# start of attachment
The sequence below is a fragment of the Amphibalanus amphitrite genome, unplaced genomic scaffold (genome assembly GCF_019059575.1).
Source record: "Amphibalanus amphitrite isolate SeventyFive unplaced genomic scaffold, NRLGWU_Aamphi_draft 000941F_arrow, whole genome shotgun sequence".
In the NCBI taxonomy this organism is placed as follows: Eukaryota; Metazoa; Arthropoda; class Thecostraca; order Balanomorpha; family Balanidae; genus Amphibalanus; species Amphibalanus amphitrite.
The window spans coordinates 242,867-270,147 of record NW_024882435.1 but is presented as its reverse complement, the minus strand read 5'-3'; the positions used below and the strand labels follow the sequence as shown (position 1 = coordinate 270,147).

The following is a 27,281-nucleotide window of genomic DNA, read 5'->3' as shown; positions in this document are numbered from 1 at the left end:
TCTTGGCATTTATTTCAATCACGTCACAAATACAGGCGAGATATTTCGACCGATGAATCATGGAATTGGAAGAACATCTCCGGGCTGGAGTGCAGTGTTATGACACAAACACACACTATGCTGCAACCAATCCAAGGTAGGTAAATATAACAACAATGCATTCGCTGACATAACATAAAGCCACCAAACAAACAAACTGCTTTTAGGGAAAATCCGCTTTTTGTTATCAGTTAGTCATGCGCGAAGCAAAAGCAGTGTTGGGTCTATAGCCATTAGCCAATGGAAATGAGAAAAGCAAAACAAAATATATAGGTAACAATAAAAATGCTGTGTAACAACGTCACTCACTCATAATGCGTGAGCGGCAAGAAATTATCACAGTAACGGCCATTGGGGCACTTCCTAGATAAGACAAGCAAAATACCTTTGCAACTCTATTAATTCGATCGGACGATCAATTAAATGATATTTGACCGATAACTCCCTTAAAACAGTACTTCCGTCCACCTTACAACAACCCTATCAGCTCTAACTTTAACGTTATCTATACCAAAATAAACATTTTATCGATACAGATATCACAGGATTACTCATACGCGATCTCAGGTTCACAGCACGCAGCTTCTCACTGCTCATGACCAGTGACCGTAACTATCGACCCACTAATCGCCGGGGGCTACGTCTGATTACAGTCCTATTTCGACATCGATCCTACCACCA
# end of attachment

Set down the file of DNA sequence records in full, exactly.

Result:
The sequence below is a fragment of the Amphibalanus amphitrite genome, unplaced genomic scaffold (genome assembly GCF_019059575.1).
Source record: "Amphibalanus amphitrite isolate SeventyFive unplaced genomic scaffold, NRLGWU_Aamphi_draft 000941F_arrow, whole genome shotgun sequence".
In the NCBI taxonomy this organism is placed as follows: Eukaryota; Metazoa; Arthropoda; class Thecostraca; order Balanomorpha; family Balanidae; genus Amphibalanus; species Amphibalanus amphitrite.
The window spans coordinates 242,867-270,147 of record NW_024882435.1 but is presented as its reverse complement, the minus strand read 5'-3'; the positions used below and the strand labels follow the sequence as shown (position 1 = coordinate 270,147).

The following is a 27,281-nucleotide window of genomic DNA, read 5'->3' as shown; positions in this document are numbered from 1 at the left end:
TCTTGGCATTTATTTCAATCACGTCACAAATACAGGCGAGATATTTCGACCGATGAATCATGGAATTGGAAGAACATCTCCGGGCTGGAGTGCAGTGTTATGACACAAACACACACTATGCTGCAACCAATCCAAGGTAGGTAAATATAACAACAATGCATTCGCTGACATAACATAAAGCCACCAAACAAACAAACTGCTTTTAGGGAAAATCCGCTTTTTGTTATCAGTTAGTCATGCGCGAAGCAAAAGCAGTGTTGGGTCTATAGCCATTAGCCAATGGAAATGAGAAAAGCAAAACAAAATATATAGGTAACAATAAAAATGCTGTGTAACAACGTCACTCACTCATAATGCGTGAGCGGCAAGAAATTATCACAGTAACGGCCATTGGGGCACTTCCTAGATAAGACAAGCAAAATACCTTTGCAACTCTATTAATTCGATCGGACGATCAATTAAATGATATTTGACCGATAACTCCCTTAAAACAGTACTTCCGTCCACCTTACAACAACCCTATCAGCTCTAACTTTAACGTTATCTATACCAAAATAAACATTTTATCGATACAGATATCACAGGATTACTCATACGCGATCTCAGGTTCACAGCACGCAGCTTCTCACTGCTCATGACCAGTGACCGTAACTATCGACCCACTAATCGCCGGGGGCTACGTCTGATTACAGTCCTATTTCGACATCGATCCTACCACCA